Professor’s prison outreach teaches the freedom of words

Alison Chapman’s essay about teaching Milton to prisoners earns inclusion in Best American Essays.

On the surface, there’s nothing inspiring about a maximum-security prison – its pale walls, stone-faced guards and army of inmates dressed in white uniforms. Once inside the Donaldson Correctional Facility in Bessemer, however, Alison Chapman, Ph.D., associate professor of English in the UAB College of Arts and Sciences, discovered a magical world, one that inspires and transforms.

Allison Chapman. Download image.

Chapman volunteered to teach a one-time class in the prison for UAB’s ongoing lecture series for inmates. Once each month, professors volunteer to teach on subjects ranging from neuroscience to communication studies. She thought it would “make for a good story afterward,” she said. But the prisoners’ hunger for literature turned Chapman’s single trip into a monthly excursion during which she and the men escape their 10-by-12-foot classroom and journey through time with stories by Shakespeare, Milton, Dickens and others.

Chapman wrote about her experiences teaching at Donaldson in the essay “Milton’s Captive Audience: Teaching ‘Paradise Lost’ in a Maximum Security Prison.”

“This was my first foray at creative non-fiction,” Chapman said. “I write dry academic articles with footnotes.”

Initially, the piece ran in PMS poemmemoirstory, a literary journal based at UAB. “It appeared in 2009 and I moved on,” Chapman said. Then, and she’s still not quite sure how, her piece ended up in the hands of author/journalist Christopher Hitchens who was guest editing 2010’s Best American Essays. He included her work under the “New and Notable” category.

“I was like, ‘holy cow,’” Chapman said.

Her essay paints a picture of her leading 17 eager inmates through the Garden of Eden as Milton envisioned it. After teaching one class, the men asked her to come back and teach them more. She did and has been doing so for six years now.

“From the very first class, I could sense the parallels between this group of men incarcerated for years and Milton’s Satan who admits that Hell brings both a ‘pain of longing’ and a ‘fierce desire’ for all the beauty and innocence he has lost,” Chapman wrote.

Donaldson is so overcrowded that the first breakfast shift begins at 3 a.m. to accommodate everyone, she said. Tiny cells made for one inmate house three. Her classroom is like a “walk-in closet” with no air-conditioning that gets hot even in the winter. It’s anything but paradise, she said.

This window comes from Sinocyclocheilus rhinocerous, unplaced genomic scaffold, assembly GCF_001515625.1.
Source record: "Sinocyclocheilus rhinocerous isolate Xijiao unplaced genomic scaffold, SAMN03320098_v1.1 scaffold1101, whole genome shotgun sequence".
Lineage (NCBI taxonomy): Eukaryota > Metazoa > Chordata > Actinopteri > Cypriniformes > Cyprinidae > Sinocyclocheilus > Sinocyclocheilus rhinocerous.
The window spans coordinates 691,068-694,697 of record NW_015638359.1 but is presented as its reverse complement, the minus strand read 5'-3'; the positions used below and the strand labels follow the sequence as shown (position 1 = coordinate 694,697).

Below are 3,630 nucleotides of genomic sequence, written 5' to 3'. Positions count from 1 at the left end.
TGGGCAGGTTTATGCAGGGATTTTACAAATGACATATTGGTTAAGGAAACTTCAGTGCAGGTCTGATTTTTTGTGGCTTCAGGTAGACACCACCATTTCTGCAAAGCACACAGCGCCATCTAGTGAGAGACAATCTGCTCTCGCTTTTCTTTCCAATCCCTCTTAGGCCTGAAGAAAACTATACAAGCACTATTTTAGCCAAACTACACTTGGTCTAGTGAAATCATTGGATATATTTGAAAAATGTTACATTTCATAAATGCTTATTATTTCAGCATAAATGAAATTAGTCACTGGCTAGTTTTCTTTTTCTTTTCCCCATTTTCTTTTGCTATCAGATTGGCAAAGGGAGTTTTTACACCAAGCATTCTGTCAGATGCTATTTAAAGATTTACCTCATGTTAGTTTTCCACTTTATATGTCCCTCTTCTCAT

The cast of characters in Chapman’s class is ripe for its own story. There’s Thomas, “a tall Ugandan with wide shoulders” who is her “self-appointed bouncer.” Virgil, “a tall black man with an elegant Southern drawl,” gives insightful analogies. One “white man with thick gray hair and bright blue eyes” can quote “line after flawless line of Paradise Lost, part of Milton’s description of the loveliness of Eden.”

At times, Chapman, with stories of her children and university life, said she felt a little awkward — “a cheery and optimistic cartoon character who has wandered into a Quentin Tarantino film.” This was especially true when a prison guard reviewed her student roster and remarked, “Good God! These guys? I’ll make sure to bring my stick.” Many of Chapman’s students committed crimes so heinous that they will never step beyond the prison walls.

Unexpectedly, Chapman said several of the men developed a crush on her. She wrote that she hadn’t planned to become Donaldson’s “femme fatale.” It was a curious place to be in, she said. She felt like Milton’s Eve. “I wondered if the men’s compliments were genuinely meant or, like Satan’s, attempt to manipulate. Or perhaps both.”

Chapman asked the men to keep a journal of their thoughts about the text, and one of them gave her a compliment of the highest kind, literarily speaking. “…I would tell Mr. Milton there’s someone important he needs to meet,” he wrote, “someone he could learn a lot from. And I would turn and introduce YOU.”

“Why am I doing this?” Chapman wrote in the essay. “Real teaching, I finally realized, is rooted in love, and the only compelling reason to keep going back to Donaldson was that, at some level, I loved these men.”